This morning, as I struggled to maintain a sense of right and wrong, responsiblity and righteousness, and a greater sense of what is good and pure in this world, I found myself slipping into an old habit. When the stuff of life becomes too much to consider with any sense of real understanding, I tend to focus on inane subjects of anachronistic debate.
So, if you will (and I think you have in the past, nudge, nudge), put aside the cluckers and scramblers, and consider with me which came first: Flubber or the Superball?
The good folks at WHAM-O! (so named because the company's original product was a slingshot, the ammunition of which made that very noise when hitting its target) tell us that the SUPERBALL was created in the early 1960s by a chemical engineer named Norman Stingley. He offered the product to the toy producer who in a much talked about and ultimately dangerous promotion, produced a giant SUPERBALL in Austraila. Someone "accidentally" dropped it out of a 23rd story window. Apparently, the ball bounced back up 15 floors and eventually landed on a convertible, totalling it. Now, that's a promotion. WHAM-O sold 20 million SUPERBALLs in the 1960s.
If you're curious, as I was, a SUPERBALL is made from a compound called Zectron and contains 50,000 pounds of compressed energy.
Around the same time, the good folks at Disney were giving us "The Absent-Minded Professsor" and more importantly the star of the film (sorry Mr. MacMurray), Flubber. The movie hit the big screen in March of 1961.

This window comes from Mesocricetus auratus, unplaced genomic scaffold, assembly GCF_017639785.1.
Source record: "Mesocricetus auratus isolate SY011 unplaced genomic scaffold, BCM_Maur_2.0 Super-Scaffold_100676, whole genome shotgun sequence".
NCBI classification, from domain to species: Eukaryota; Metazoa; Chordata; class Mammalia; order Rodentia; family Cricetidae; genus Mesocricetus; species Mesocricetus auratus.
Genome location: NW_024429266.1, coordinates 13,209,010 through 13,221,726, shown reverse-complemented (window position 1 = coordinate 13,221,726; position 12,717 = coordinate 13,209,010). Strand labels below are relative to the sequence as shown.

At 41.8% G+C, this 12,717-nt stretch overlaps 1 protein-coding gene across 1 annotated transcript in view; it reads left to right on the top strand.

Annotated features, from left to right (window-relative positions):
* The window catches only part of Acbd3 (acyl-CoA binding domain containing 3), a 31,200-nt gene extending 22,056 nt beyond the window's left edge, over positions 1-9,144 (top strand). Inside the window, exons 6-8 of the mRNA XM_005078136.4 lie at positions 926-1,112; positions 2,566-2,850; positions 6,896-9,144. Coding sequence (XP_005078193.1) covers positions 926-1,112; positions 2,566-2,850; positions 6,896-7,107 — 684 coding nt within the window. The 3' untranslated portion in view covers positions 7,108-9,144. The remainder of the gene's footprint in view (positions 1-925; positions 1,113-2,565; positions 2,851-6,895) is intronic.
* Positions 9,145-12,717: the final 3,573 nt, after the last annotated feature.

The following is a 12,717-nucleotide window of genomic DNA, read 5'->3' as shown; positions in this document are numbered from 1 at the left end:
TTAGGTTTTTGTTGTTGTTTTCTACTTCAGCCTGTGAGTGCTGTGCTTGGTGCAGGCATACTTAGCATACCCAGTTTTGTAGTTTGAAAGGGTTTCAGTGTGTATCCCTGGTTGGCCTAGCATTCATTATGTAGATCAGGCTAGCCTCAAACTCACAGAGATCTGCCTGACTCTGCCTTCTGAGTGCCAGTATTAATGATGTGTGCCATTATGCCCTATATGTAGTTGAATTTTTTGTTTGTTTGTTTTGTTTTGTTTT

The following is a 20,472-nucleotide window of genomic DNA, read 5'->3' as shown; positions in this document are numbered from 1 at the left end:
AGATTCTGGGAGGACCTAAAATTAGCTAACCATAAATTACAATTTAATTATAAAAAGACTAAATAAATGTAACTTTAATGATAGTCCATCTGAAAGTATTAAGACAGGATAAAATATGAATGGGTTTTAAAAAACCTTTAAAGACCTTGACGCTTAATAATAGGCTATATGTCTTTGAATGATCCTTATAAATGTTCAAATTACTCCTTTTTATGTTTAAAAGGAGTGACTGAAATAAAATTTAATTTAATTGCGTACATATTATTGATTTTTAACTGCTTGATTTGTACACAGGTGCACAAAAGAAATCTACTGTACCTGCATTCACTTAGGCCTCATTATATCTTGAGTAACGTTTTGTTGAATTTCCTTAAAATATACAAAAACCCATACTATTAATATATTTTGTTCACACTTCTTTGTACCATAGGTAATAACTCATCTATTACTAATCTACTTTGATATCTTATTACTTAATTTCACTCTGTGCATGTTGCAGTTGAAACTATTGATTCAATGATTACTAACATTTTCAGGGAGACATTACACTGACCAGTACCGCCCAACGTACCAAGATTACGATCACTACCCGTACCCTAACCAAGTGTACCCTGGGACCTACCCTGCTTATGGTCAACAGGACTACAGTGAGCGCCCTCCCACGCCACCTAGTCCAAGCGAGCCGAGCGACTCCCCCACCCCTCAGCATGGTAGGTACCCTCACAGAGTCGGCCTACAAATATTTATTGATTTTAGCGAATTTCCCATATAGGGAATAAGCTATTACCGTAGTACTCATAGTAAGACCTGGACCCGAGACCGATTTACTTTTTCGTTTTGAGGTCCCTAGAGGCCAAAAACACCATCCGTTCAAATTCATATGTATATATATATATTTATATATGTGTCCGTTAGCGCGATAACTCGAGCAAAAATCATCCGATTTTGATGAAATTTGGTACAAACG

Like the SUPERBALL, Flubber bounced uncontrollably. Unlike the SUPERBALL, the polymer had an uncanny ability to propel basketball players into ballet-like dance and power the engines of Model-Ts (or maybe it was Model-As).
What no amount of internet research offers, however, is which came first. It would seem that the SUPERBALL inspired Flubber. However, I find no evidence to support that claim. And frankly, most of the evidence points in the other direction.
So, I ask: Which came first, Flubber or the SUPERBALL?
While you ponder that, and in exchange for you having read this far, I offer you this recipe for disaster and fun.
MAKE YOUR OWN FLUBBER!
Flubber is a polymer made by a chemical reaction. Polymers are very long chains of repeating units. When the two solutions are combined, polyvinyl acetate chains are linked together in a 3-dimensional arrangement by borate ions and other chemical bonds. This produces the thick, sticky polymer called Flubber.
Container 1 (4 cup capacity)
1 1/2 cups warm water
2 cups white glue (this is your polyvinyl acetate)
food coloring (a few drops)
1 1/3 cups warm water
3 teaspoons Borax (this is where you get your borate ions)
Pour container 2 into container 1. Gently lift and turn the mixture until only about a tablespoon of liquid is left. The Flubber will be sticky for a moment or two. Let the excess liquid drip off and the Flubber will be ready.
Joe of Pluto, or that's what he called himself, was actually being a bit of a smartass. He was sipping on a margarita made with bottom-shelf house tequila and eating generic pretzels through a small hole near his chin. When I called the hole his "mouth" he giggled and punched me in the stomach.
"Good one," he said.